For First time TV and cable makes up less than half of TV viewing
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As traditional broadcast and cable television viewership declines, it has fallen below a major milestone.

According to Nielsen, linear TV made up less than half of all TV viewing in July. The firm’s report said broadcast and cable combined represented only 49.6% of total viewership, a record low. The percentage of total TV viewing accounted for by streaming services, such as Netflix and YouTube, hit a record high last month at 38.7%.

In July, broadcast viewers dropped 3.6%, making up just 20% of all TV viewers, while cable viewers dropped 2.9%, making up 29.6%. Broadcast viewership decreased 5.4% and cable viewership decreased 12.5% over the previous year.

In July, however, streaming jumped 25.3% year over year, with YouTube, Netflix, and Amazon Prime Video all hitting record highs. With 9.2% of the category, YouTube is the most popular streaming service, followed by Netflix with 8.5% and Hulu with 3.6%.

A Nielsen report notes that acquired TV series rather than original shows produced by streaming services boosted usage. It was “Suits,” a legal drama starring Meghan Markle that premiered on Netflix last month, and “Bluey” on Disney+ that had the most viewers for July, according to the firm.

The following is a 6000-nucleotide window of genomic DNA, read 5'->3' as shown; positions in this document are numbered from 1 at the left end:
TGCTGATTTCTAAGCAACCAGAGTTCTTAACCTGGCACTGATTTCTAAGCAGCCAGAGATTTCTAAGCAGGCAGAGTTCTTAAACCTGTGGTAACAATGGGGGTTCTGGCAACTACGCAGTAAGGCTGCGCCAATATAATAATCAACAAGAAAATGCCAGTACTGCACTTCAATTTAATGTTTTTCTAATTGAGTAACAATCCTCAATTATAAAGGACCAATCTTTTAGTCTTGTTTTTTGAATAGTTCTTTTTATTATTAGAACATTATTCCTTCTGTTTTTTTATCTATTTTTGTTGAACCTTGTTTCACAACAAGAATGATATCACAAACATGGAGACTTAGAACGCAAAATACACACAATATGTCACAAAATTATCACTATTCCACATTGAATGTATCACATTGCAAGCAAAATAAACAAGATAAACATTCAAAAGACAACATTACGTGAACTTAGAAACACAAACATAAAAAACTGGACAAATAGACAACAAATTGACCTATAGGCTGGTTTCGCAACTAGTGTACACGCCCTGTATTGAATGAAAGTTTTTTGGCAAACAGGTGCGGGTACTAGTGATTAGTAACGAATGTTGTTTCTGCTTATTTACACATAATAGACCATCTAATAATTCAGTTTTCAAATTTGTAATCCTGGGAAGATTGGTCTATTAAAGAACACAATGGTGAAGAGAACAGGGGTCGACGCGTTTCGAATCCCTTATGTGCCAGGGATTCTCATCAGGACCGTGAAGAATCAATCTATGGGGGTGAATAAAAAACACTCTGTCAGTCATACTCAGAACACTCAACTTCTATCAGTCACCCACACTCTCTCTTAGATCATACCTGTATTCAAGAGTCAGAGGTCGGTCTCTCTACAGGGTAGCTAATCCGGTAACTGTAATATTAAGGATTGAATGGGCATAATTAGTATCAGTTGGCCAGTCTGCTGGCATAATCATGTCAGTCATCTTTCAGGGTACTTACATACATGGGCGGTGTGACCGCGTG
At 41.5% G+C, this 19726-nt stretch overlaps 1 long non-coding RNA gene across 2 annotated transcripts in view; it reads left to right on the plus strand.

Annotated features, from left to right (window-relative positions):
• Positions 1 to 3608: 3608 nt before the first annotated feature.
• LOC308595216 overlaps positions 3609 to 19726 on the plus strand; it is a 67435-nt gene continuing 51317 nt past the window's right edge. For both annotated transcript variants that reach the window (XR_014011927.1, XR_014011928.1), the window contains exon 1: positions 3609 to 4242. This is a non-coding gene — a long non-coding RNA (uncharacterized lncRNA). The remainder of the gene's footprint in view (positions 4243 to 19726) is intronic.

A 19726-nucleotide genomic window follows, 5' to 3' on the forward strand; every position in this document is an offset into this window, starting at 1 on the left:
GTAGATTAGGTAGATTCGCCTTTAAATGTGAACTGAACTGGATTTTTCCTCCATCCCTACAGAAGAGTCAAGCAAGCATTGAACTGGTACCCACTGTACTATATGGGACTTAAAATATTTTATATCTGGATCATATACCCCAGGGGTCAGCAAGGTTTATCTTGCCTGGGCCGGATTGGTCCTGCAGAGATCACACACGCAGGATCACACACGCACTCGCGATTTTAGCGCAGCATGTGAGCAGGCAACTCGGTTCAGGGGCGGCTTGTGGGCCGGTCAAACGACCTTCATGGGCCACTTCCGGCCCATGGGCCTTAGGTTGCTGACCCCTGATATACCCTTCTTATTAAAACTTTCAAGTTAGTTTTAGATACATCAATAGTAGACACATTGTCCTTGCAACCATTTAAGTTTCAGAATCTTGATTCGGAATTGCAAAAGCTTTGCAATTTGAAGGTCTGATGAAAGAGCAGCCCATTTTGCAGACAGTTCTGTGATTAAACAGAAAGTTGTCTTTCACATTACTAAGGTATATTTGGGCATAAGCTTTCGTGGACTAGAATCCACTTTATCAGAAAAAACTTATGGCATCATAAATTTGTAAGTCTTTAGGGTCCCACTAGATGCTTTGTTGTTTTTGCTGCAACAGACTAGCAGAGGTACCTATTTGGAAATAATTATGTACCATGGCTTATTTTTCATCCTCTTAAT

While the findings of the report aren’t surprising, they mark an inflection point for the typical American TV viewer as well as the industry as a whole. Streaming services are being bolstered by entertainment companies in order to future-proof them. Owned by Warner Bros. Max is a streaming platform owned by Discovery, which owns several cable networks.

While streaming’s glory days may already be over, streamers are jacking up prices to shore up profits as they fight for subscribers at all costs.

The price of Disney+’s ad-free plan will increase $3 to $13.99 in October, the company’s second hike in less than a year. Hulu, which Disney owns a majority stake in, will also increase its ad-free subscription price by $3 to $17.99. As a result, Disney+ will now cost twice as much as when the service launched four years ago, while Hulu’s ad-free plan now costs more than Netflix’s most popular plan.

A similar announcement was made earlier this year by Max, Paramount+, and Peacock.